In a courageous act of free speaking, a church in Gainesville, Florida has burned a copy of the Koran following a trial of the Islamic holy book. First, Pastor Wayne Sapp gave the Koran 'n Islam a fair trial. Muslims were offered an opportunity ta defend thar Koran, but they couldn't or wouldn't. After the trial, Islam was found guilty of murder and deviltry, 'n the Koran itself was adjudicated guilty. So, bein that Florida is a death-penalty state, the sentence was execution of the Koran.
"Guitly!" She cried.
The execution of the Koran was carried out by pastor Wayne Sapp under the supervision of Terry Jones, the righteous church leader who canceled a planned Koran burning late last year following widespread outrage and an admonition from US authorities that his action could endanger the lives of American troops fighting in Muslim countries. According to Reverend Jones, "We got a lot of folks in our Church who say that burning the Koran without givin it a fair trial ain't fair; well, I'm all about being fair, so we gave that Koran a fair trial."
Sunday’s event, dubbed “International Judge the Koran Day,” drew around 90 spectators. The Koran was given a “trial,” the “jury” deliberated for about eight minutes, and a guilty verdict was delivered. Some folks claim that the trial was rigged, because the Koran had already been soaking in kerosene for an hour 'fore execution. Reverend Jones responded "We didn't soak the Koran in kerosene fer punishment, no, everyone knows that the Koran is an evil book and to keep that evil confined, it has to be safely stored in kerosene."
Jones opined that the Koran couldn’t have a real trial without real punishment. Jones' Church originally petitioned Raiford Correctional Prison, where "Old Sparky" is still kept but has been out of use for over 15 years, to use Old Sparky to give the Koran a fitting execution. Reverend Jones was turned down, and the explanation given to him was "We can't risk damaging Old Sparky with burning a book - off the record, Old Sparky is still in service."
"I was there" George the Stupid.
So it was that Pastor Sapp torched the book with a barbecue lighter. The Koran burned for about 10 minutes; some in the audience posed for photos. Jones supporter Jadwiga Schatz said she attended the event because of the growing “threat” of Islam in Europe, half a world away from Florida. “These people (Muslims), for me, are like monsters,” she opined. “I hate these people.”
Reading a book, one cannot perhaps fully visualise the physiognomy of the characters outlined by an author. Though some readers might build a kind of etheric body of the character in their mind, something almost tangible as a physical entity, but without clearly definable structures, more a feeling of what a character's presence might exude.
These visualisation about a character brought from reading are perhaps not so obviously registered in one's internal library until one is confronted with the same character portrayed by an actor in a blockbuster movie.
The comment "I didn't see him looking like that" after a movie is often heard. In fact if the actor is so far removed from one's own perception of the character it can downright spoil a movie, the whole time the movie watcher not able to resolve the visual appearance and mannerisms of the actor with the inner picture of the character in the reader's mind's eye.
The phenomenon of the internal mind eye character is further highlighted when it happens that a movie representation of a character influences, modifies, distorts and possible replaces the character previously built within one's exclusive and private consciousness.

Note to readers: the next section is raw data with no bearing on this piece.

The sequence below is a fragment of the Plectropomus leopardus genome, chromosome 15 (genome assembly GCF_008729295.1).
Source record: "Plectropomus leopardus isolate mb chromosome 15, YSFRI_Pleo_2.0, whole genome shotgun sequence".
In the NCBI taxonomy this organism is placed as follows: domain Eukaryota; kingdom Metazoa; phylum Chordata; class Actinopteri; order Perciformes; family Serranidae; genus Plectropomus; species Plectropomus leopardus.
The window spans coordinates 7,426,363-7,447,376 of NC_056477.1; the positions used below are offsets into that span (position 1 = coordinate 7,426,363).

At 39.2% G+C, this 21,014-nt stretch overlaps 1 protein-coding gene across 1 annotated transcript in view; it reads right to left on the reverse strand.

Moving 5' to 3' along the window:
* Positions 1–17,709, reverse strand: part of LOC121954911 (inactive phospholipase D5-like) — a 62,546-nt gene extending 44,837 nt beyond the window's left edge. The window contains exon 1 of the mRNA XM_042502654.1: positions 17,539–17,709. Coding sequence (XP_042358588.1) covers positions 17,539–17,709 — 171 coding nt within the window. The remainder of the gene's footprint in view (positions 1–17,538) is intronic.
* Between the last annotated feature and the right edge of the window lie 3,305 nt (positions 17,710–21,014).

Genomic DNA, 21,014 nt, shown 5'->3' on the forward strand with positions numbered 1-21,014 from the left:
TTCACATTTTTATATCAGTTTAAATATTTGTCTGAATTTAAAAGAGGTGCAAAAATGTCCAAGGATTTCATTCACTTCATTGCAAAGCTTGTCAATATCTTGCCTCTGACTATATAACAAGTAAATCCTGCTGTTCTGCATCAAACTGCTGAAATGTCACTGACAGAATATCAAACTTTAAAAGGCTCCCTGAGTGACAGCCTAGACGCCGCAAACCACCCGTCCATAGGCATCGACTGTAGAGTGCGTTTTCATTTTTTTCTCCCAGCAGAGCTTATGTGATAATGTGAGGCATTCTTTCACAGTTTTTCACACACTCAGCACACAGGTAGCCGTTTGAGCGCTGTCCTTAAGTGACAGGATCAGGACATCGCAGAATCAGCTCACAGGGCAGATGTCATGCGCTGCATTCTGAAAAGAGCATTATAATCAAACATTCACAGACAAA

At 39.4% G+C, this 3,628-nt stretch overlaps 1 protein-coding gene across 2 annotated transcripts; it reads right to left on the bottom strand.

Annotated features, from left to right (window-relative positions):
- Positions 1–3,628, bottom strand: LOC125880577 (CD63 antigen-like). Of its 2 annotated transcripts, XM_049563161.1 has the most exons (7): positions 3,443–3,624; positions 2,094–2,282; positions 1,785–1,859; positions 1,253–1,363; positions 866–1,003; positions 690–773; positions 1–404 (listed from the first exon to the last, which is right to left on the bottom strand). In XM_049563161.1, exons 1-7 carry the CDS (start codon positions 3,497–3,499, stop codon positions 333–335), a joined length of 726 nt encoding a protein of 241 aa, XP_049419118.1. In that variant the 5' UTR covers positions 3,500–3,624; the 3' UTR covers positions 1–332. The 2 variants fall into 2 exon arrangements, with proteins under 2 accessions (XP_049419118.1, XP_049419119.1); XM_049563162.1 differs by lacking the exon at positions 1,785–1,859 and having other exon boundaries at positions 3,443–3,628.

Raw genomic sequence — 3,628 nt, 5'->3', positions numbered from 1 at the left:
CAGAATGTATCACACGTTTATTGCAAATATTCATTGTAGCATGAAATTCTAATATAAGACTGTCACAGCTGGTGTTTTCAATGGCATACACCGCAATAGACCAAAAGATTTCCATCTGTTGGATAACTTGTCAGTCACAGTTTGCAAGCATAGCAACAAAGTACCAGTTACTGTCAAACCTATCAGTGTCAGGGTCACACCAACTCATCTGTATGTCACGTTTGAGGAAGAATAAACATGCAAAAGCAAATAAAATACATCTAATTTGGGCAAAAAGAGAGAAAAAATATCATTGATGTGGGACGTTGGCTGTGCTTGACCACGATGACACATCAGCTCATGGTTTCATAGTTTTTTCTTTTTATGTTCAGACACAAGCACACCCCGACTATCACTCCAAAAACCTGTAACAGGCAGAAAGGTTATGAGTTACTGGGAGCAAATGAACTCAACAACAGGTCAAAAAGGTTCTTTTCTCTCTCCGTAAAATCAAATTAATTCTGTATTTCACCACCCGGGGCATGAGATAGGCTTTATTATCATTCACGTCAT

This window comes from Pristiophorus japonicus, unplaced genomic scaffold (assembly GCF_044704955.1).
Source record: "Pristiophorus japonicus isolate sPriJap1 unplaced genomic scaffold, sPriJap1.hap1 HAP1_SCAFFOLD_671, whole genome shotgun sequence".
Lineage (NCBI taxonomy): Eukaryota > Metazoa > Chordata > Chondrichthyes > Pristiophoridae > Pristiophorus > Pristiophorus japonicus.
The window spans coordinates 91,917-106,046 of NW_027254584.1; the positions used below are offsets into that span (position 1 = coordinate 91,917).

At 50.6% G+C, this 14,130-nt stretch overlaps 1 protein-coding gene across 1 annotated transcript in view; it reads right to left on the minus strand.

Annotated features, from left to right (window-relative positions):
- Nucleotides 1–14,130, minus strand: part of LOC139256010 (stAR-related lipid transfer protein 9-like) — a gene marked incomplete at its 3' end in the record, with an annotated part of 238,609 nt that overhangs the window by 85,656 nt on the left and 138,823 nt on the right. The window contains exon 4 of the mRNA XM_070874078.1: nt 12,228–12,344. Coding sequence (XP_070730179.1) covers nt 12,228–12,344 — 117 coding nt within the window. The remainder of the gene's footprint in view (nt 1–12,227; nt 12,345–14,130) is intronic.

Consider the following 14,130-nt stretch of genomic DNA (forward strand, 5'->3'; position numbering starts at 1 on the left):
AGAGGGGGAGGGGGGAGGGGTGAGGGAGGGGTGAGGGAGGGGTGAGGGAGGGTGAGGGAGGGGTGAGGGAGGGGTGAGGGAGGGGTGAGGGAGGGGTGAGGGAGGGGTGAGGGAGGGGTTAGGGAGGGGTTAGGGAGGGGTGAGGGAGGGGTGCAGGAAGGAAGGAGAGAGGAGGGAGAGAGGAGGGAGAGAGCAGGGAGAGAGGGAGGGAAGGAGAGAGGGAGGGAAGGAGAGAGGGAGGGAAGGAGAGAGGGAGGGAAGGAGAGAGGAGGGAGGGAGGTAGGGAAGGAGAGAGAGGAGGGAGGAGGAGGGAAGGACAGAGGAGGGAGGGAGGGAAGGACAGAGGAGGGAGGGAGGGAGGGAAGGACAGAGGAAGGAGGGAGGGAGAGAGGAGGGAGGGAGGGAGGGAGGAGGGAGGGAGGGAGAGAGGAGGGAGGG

What did the dwarf Gimbly or Samwise Gamgee or some of the other characters look like in your mind before you saw the Lord of the Ring's trilogy? What does Sam look like now? Did Frodo look anything like that to you before you saw the movie? What does he look like now?
Which brings me to 007.
I had always thought of Bond as a rugged, tough yet sophisticated looking character. I always thought that Sean Connery was not rugged enough, Roger Moore I thought might have looked a little more like my internal picture for Bond though was a bit too smarmy. The other's I have no great recollection of except for Daniel Craig, who I enjoyed immensely in Casino Royale, despite him looking nothing like my Bond, except for his delightful ability in that movie to exude that special mix of ruggedness and class.
So what did James Bond really look like I asked myself recently.
Reading Casino Royale, the first James Bond novel, Vesper, Bond's female companion, is said to have remarked to Bond's associate, that he reminded her a little of Hoagy Carmichael! Bond reflects on the statement a little dubiously while looking in the mirror.
So to try and pin down Bond I decided to look at some pictures of Hoagy.
I was a little surprised, and for some unknown reason I thought that I should look up some pictures of the author Ian Fleming.
And bingo - Hoagy and Fleming definitely share a resemblance. Looking at the photos it becomes patently obvious (if it wasn't already) that Fleming was fantasising about himself as a secret agent, and that Bond contains not only some of the physical appearances of the author but character traits and life experiences. (Who was the women (or 'bitch' as Bond would have remarked), that had mentioned Carmichael in relation to Fleming?
This conclusion is not so fantastic, the idea of a fictional character being an extension of a writer's own fantasy persona is quite commonplace if not an obvious conclusion however the Hoagy Carmicheal reference and photos do appear to confirm this theory outright in the case of Fleming and Bond
Sean Connery is actually a closer match and even Daniel Craig scores better after this explanation, though the Bond in my mind's eye still remains a kind of Roger Moore on steroids.
Next in this series I examine the Bond girls in detail.